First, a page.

For the record, though I didn't get much done, (I'm just at the beginning of clue 7) I did only work on the Mystery Stole last night. Finally, some time ago I tried to explain to my American friends what the most iconic Canadian song was. I tried to tell them, that we all know this song, and they mocked me, and worse, I don't think they believed me. For them, I have procured proof, when I whipped out my digital camera and recorded what Amanda's school band was playing last night.
There you go. The song we can all hum up here. I'll draw a name from among those who get it right and mail some sock yarn. Double points if an American wins.
The thing is, that when I made this bold statement, this promise to myself that I would only work on finishing things until my "reward yarn" arrived in the mail, that I sort of thought that it would arrive that day. Sticking to finishing was no biggie when I thought it was a four hour commitment. Two days later, I'm flagging a little bit, and the reward yarn is still not here. Turns out that this business of sticking to what's already underway is harder than it looks. The stash is calling to me, and I am tempted. Clearly, I need to strengthen my commitment.
Therefore, I Stephanie, do solemnly swear that I am going to finish this Mystery stole before I start (or otherwise take up with) anything else.
There's really no excuse not to. The Mystery Stole enterprise had seven clues, each consisting of a chart of about the same size, and I made great time on the first five before I wandered off. Since then it has languished entirely, and for no good reason. I'm halfway through the sixth chart, and that means that there is only one and a half charts left...and that's a reasonable amount of knitting that I should be able to freakin' stick to.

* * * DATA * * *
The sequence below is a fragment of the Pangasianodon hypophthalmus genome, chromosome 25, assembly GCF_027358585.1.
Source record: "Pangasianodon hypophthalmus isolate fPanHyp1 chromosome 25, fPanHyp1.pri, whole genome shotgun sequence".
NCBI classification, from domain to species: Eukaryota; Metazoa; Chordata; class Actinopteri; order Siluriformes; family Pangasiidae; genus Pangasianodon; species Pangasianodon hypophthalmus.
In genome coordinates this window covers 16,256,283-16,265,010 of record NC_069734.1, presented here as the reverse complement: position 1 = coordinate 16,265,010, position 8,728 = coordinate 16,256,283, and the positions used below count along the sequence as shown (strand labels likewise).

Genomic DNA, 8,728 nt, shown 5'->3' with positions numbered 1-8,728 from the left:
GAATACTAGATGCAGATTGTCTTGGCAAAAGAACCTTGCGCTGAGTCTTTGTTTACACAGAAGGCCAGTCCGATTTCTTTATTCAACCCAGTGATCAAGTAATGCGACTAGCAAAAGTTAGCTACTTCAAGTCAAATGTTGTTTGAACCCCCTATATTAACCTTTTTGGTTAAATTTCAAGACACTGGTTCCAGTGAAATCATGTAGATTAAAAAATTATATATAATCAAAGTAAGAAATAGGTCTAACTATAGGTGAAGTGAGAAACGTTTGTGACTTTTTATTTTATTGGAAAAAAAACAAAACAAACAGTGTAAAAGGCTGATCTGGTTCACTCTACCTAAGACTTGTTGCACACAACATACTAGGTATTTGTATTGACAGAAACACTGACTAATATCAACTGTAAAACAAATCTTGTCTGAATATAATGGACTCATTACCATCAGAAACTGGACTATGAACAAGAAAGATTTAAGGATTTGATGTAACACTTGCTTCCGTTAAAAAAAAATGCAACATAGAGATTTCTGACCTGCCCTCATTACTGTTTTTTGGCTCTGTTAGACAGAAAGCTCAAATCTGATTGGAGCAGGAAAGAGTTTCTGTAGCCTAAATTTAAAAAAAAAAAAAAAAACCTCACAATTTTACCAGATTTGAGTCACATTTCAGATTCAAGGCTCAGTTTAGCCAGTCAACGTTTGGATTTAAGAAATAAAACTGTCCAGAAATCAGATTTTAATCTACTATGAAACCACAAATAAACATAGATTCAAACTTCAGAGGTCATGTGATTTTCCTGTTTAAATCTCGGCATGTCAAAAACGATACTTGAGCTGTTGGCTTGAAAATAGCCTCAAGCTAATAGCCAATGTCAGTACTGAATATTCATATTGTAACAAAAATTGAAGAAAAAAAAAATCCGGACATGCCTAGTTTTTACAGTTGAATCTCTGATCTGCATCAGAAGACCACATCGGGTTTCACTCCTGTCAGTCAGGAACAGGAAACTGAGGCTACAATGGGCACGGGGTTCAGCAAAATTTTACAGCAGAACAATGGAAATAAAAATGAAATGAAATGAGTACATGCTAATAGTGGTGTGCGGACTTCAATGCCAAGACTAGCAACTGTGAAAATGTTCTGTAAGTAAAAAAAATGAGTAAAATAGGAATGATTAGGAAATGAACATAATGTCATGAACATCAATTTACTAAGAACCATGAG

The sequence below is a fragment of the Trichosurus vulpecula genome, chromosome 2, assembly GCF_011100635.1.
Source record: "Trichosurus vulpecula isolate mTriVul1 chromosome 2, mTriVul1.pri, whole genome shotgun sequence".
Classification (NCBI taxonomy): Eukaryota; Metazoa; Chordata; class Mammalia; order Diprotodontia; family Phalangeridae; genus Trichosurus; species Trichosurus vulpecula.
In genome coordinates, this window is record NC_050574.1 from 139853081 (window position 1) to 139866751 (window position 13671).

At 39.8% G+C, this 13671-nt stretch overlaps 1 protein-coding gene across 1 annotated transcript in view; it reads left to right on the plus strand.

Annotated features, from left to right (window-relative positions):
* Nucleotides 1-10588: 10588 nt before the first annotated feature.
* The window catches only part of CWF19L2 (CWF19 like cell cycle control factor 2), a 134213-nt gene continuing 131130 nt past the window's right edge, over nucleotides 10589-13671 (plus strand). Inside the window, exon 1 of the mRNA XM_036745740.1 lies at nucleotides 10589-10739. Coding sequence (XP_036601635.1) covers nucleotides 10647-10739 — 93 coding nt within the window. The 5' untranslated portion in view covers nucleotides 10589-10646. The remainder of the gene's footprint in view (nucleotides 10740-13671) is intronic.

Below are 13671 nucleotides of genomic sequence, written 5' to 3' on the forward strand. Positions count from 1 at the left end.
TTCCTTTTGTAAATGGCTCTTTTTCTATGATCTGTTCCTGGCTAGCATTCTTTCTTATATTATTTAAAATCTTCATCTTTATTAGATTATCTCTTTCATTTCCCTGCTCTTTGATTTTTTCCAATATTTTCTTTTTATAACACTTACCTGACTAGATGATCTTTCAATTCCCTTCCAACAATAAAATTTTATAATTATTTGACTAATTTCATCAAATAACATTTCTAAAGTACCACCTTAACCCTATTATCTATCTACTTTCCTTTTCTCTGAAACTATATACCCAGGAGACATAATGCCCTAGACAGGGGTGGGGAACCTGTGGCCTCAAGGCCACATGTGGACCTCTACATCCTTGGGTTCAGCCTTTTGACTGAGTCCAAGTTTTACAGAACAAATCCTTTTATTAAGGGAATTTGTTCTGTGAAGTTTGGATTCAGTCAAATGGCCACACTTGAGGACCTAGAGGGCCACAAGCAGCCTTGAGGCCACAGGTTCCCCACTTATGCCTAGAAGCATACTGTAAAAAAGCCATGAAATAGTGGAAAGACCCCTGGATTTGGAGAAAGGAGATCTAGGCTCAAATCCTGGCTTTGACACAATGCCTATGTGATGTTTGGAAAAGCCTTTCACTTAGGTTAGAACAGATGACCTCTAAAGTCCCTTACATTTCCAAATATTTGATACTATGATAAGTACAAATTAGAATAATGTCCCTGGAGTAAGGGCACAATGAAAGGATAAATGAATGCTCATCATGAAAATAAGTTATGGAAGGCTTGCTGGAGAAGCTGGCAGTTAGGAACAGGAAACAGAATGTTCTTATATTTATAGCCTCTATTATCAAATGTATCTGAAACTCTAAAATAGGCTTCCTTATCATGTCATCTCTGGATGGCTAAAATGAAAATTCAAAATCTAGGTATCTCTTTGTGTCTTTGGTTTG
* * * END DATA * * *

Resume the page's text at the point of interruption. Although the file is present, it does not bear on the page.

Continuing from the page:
The yarn is lovely, the pattern endearing, the beads simply enchanting. All I need to do is plunk myself down with some sort of knitterly blinders on and do. It. So I will. I'm going to work on this, and only this, and nothing else until it's done. Even (and this might be hard...) even if my reward yarn arrives before I am done.
(Stop that laughing. I can so do it.)
Or maybe the theme for a little while, is "finishing".
I ordered some reward yarn from Webs, but it has not yet arrived, and after playing with the idea of a new sweater (or ten) the other day, I have now decided that until said reward yarn arrives, I shall finish things. I finished the bohus a long time ago, but it never properly got its photoshoot. This last trip to Seattle I met up with my bohus enabler and good friend, Susanna Hansson and she played photographer for me.